Suit & tide

Sand and deliver in sexy swimwear that doesn’t beat the heat but outshines it

DSC_0029bLBreaking news of the obvious: It’s hot outside. If you’re tired of everybody talking about the heat, it’s time to do something about it: Get out there and show the sun who’s boss.

Of course, in the gay community, you do that by looking better than anyone else. And you do that by sporting a sexy, skin-baring swimsuit that highlights your assets while making a bold fashion statement.

This is no time to break out the board shorts that go past your knees — you might as well swim in your Levi’s. And unless you’re sunbathing on the Baltic Sea, nobody should ever see you in G-string, T-back, thong or the ever-dreaded banana hammock. There’s an art to showing off without crossing over into full-on creepy.

That’s why we’re particularly fond of Rockstar Swimwear.

Created by fashion designers Natasha Sarah and Prashant for the South Beach community in Miami, their dramatic designs have gone global thanks to benefits like flattering fit, an eye-catching color palette, and undeniable sex appeal. Some suits even come emblazoned with crystals for anyone daring enough to sport a little bling on their weenie sling.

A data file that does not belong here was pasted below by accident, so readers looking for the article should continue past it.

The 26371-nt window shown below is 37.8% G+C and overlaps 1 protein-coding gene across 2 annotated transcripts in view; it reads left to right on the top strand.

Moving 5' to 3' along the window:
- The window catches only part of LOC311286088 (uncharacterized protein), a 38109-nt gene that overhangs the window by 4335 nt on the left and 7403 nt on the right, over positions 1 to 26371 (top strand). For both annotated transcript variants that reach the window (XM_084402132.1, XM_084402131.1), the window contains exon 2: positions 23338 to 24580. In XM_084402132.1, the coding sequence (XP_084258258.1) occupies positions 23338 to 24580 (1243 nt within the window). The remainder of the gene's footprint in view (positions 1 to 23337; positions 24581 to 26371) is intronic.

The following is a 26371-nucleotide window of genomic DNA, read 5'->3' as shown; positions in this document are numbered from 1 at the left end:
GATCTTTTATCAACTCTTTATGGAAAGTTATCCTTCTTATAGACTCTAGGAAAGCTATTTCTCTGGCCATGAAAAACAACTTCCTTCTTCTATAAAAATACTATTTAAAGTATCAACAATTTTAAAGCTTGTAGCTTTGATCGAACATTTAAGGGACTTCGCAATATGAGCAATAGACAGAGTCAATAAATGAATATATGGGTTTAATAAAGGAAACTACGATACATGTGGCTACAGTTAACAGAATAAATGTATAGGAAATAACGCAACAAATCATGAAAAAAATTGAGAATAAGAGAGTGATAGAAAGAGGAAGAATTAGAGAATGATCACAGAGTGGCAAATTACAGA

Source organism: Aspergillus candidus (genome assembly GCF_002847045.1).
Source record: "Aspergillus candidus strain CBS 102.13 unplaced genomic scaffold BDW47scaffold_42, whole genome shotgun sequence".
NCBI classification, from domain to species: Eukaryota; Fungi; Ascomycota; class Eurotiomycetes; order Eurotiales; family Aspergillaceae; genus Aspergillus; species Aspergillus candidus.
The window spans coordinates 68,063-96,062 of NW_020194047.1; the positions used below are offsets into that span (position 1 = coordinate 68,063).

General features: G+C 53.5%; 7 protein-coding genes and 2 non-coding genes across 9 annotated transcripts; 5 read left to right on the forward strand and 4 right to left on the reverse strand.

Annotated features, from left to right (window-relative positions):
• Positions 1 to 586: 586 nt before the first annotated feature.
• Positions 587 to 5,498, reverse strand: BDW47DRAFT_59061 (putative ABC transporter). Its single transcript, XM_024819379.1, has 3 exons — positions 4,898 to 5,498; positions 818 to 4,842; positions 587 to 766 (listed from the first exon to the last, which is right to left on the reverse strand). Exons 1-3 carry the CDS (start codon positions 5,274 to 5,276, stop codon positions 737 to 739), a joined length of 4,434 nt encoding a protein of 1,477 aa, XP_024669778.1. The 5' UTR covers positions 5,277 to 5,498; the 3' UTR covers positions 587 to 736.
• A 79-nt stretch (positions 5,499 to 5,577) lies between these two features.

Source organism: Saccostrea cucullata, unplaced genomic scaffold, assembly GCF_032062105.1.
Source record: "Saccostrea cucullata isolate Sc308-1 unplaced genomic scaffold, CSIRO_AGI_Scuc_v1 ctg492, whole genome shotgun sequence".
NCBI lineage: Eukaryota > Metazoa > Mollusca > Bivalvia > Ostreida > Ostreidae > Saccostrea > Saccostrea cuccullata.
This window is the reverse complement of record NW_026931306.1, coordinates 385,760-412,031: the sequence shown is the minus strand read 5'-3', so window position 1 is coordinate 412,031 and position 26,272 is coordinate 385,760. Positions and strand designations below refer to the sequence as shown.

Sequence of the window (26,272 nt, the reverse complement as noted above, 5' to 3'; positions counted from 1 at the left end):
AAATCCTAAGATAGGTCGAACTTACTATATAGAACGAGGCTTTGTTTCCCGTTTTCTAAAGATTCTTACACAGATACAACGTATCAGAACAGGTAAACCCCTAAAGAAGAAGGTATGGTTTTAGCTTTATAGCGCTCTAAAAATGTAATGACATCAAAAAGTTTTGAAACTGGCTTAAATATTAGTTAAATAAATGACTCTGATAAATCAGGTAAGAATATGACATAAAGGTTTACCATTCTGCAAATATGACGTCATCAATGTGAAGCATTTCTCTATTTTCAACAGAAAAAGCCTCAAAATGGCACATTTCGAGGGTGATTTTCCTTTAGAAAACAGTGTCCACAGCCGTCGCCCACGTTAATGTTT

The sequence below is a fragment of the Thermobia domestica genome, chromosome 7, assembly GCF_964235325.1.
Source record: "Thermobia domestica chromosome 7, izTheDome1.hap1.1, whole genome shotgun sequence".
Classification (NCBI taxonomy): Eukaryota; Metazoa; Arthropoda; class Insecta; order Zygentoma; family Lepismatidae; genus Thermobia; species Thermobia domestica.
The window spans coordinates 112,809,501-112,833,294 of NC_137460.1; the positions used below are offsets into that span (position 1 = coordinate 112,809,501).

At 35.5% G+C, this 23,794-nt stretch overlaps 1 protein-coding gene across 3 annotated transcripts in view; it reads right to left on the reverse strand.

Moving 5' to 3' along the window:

Rockstar has also just launched some new products for August, so even though the summer may be quickly drawing to a close, it’s never too late to have the most current style by the pool, on the boat, or hanging at the beach. They’re made in the United States, too, so really it’s your patriotic duty to buy these and make America even more beautiful (and do your part to keep the economy going).

So even if you can’t play a single chord on the electric guitar and your groupies consist only of your adoring mother and her Gin Rummy partners, you still have the opportunity to feel like a rock star. Without ever setting foot in rehab.

— Steven Lindsey

This article appeared in the Dallas Voice print edition August 12, 2011.

—  Kevin Thomas

MASS appeal

DON’T STRIKE A POSE | Tony Giles pursues a new fitness goal — one more achievable for ordinary (and short) guys. (Arnold Wayne Jones/Dallas Voice)

Trainer and model Tony Giles aims for pro status in
the new physique bodybuilding

ARNOLD WAYNE JONES  | Life+Style Editor

Tony Giles has spent his career making his body look good. As a personal trainer and fitness model (and occasional adult-film actor, under the name

Tony Da Vinci), he’s probably pumped more iron than most smelters, sculpting his 5-foot-8 frame into a mass of twitching — but well-proportioned muscle.

Then last year, he did something entirely different: He trained as a bodybuilder.

That might sound like the same thing as weightlifting, but it’s not. Competitive bodybuilders aren’t about aesthetics as much as they are sheer size: The bigger, more grotesquely inhuman the bicep, the farther you go. And boy does it take a lot of effort.